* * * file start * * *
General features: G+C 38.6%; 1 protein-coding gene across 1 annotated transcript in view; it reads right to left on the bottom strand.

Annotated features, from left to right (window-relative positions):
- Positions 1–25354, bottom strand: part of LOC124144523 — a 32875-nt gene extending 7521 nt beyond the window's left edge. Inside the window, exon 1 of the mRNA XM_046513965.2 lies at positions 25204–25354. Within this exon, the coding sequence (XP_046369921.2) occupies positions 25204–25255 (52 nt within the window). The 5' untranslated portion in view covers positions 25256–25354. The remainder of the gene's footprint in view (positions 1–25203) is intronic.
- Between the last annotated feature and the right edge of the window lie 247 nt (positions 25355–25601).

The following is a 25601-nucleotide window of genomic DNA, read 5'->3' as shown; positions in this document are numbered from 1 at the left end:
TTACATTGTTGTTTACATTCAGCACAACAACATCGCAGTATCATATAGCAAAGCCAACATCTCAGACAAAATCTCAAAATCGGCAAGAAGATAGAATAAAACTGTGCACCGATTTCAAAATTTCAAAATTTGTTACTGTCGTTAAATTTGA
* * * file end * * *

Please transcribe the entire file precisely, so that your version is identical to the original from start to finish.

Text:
General features: G+C 38.6%; 1 protein-coding gene across 1 annotated transcript in view; it reads right to left on the bottom strand.

Annotated features, from left to right (window-relative positions):
- Positions 1–25354, bottom strand: part of LOC124144523 — a 32875-nt gene extending 7521 nt beyond the window's left edge. Inside the window, exon 1 of the mRNA XM_046513965.2 lies at positions 25204–25354. Within this exon, the coding sequence (XP_046369921.2) occupies positions 25204–25255 (52 nt within the window). The 5' untranslated portion in view covers positions 25256–25354. The remainder of the gene's footprint in view (positions 1–25203) is intronic.
- Between the last annotated feature and the right edge of the window lie 247 nt (positions 25355–25601).

The following is a 25601-nucleotide window of genomic DNA, read 5'->3' as shown; positions in this document are numbered from 1 at the left end:
TTACATTGTTGTTTACATTCAGCACAACAACATCGCAGTATCATATAGCAAAGCCAACATCTCAGACAAAATCTCAAAATCGGCAAGAAGATAGAATAAAACTGTGCACCGATTTCAAAATTTCAAAATTTGTTACTGTCGTTAAATTTGA